You all know the old rule, "If it ain't broke, don't fix it.' When I got the call about Metropole being offline - and the impossibility of puttingphoto: terrace on champs elysees this issue online on time - my 'fixing' was already costing me secundos, minutos, horas, dias, mesas, años - of time, spent fooling with the idiot code that lurks behind all these pages.

The new headline type showed on some pages, but not others. The tiny signature image I did for the Email pages was floating around like a loose balloon - three hours were spent hacking on that alone - just to place an 'image' that took me 90 seconds to write. I arrived at a solution, one I am still unhappy with because it looks like band-aid code.

For the reluctant headlines, the 'fix' was relatively simple. I threw away the code that didn't work, and copied and pasted in seemingly identical code, that did work. Does work.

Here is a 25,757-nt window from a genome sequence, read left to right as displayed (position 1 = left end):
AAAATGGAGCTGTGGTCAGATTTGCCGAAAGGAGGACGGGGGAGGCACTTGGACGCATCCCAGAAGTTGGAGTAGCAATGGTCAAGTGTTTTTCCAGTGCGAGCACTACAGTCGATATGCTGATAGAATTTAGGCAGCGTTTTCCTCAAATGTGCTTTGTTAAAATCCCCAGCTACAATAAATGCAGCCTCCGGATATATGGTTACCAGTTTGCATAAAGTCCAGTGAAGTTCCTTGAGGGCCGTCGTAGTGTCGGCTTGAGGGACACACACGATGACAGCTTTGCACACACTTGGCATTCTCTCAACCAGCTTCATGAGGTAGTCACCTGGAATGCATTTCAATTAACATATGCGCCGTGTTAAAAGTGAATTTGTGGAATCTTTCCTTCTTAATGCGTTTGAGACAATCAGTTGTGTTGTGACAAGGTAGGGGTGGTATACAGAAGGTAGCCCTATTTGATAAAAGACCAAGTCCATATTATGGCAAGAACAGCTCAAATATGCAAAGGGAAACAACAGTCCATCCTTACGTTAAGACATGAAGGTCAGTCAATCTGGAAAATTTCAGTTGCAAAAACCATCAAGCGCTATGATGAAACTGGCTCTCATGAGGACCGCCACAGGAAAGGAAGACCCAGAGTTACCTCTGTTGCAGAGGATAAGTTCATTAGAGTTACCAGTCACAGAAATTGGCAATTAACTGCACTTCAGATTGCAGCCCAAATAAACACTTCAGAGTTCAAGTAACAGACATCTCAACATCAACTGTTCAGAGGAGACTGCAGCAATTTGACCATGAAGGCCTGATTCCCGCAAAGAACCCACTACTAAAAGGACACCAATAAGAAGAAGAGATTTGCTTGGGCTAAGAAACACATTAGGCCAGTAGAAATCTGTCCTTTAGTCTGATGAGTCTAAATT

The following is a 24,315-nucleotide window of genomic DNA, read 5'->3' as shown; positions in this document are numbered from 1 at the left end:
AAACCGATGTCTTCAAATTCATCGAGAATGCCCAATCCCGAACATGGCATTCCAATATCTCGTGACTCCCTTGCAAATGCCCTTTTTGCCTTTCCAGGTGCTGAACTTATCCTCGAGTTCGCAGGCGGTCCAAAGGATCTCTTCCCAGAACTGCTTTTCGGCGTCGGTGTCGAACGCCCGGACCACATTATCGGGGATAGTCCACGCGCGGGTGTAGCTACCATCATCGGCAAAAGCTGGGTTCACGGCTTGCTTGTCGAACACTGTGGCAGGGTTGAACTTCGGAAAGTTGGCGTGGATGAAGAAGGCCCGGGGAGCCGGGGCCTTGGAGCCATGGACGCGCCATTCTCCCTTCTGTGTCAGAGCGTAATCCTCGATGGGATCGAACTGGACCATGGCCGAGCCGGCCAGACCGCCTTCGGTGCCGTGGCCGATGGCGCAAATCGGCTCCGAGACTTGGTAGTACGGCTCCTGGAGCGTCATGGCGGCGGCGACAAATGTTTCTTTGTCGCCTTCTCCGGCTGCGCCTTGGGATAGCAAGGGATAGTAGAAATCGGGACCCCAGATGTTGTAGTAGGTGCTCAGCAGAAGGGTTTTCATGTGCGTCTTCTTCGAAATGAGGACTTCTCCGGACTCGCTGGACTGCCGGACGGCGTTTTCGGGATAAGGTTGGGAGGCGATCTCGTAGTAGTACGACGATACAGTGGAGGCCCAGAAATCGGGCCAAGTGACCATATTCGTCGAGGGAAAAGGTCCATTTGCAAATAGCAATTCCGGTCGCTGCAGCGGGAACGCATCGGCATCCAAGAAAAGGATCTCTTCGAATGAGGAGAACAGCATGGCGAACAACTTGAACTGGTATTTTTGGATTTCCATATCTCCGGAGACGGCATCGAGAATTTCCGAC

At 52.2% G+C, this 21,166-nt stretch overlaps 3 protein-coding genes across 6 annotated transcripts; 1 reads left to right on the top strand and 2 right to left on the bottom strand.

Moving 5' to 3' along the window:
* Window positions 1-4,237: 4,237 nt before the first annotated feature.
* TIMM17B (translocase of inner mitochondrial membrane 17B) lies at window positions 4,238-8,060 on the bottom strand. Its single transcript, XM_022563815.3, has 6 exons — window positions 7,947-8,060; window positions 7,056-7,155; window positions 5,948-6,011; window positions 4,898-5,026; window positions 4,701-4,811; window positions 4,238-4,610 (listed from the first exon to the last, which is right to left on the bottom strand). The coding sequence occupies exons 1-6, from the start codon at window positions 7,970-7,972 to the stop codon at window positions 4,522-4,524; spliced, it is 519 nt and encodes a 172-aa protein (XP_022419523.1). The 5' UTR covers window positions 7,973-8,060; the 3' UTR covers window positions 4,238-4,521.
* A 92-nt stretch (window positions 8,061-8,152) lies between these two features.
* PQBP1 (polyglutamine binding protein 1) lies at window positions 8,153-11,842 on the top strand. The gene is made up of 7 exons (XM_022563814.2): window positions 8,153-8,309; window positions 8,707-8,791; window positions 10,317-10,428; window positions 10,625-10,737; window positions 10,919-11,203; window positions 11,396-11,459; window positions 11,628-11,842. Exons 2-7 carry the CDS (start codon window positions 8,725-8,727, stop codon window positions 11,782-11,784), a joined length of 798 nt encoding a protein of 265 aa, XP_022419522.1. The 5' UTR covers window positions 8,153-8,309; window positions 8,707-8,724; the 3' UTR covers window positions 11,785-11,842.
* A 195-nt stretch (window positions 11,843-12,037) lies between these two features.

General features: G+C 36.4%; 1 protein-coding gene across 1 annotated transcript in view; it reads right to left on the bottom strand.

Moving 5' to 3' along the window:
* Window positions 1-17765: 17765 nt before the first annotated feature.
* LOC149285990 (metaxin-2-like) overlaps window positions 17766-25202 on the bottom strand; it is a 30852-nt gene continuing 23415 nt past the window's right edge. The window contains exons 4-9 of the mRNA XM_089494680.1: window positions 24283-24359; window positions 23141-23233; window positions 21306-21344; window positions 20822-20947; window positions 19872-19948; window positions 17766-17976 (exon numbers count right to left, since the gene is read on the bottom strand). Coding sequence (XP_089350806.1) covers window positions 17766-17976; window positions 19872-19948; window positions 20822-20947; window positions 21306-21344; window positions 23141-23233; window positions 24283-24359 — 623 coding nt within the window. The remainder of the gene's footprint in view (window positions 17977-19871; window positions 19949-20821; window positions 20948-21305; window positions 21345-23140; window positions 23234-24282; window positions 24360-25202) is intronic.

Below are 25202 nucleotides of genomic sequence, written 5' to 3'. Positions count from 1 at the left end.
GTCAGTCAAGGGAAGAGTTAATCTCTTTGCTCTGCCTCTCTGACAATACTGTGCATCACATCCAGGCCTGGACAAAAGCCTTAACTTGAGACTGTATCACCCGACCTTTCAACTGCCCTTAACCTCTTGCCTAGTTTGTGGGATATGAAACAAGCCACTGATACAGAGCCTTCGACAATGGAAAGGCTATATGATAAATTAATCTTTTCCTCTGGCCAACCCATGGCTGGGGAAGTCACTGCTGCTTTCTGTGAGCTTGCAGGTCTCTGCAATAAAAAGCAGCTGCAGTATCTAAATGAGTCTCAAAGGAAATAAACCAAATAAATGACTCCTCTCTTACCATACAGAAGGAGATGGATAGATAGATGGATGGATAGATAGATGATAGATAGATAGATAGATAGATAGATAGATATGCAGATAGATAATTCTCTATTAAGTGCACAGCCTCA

Back to our techno-bubble burst, explosion, meltdown. When Paris newspapers don't appear because of whatever reason, the next day's edition usually has a little box on the front page saying something like, "Due to an Inkwell-Fillers strike yesterday, certain of our editions did not appear. We are sorry about this because we had some neat news ready for you, and the advertisers are hounding us for their money back."

Metropole was not on strike. It was broken.

Any Hackers Out There?

This reminds me - you may be able to help out here. I am one of the ten-percent minority of lunatic-fringe Macintosh users, and this is what is used for Metropole's production.

The people who make browsers and the people who dreamed up the code for Web pages obviously thought typography was of no importance, because they seem to be unaware that type fonts have names.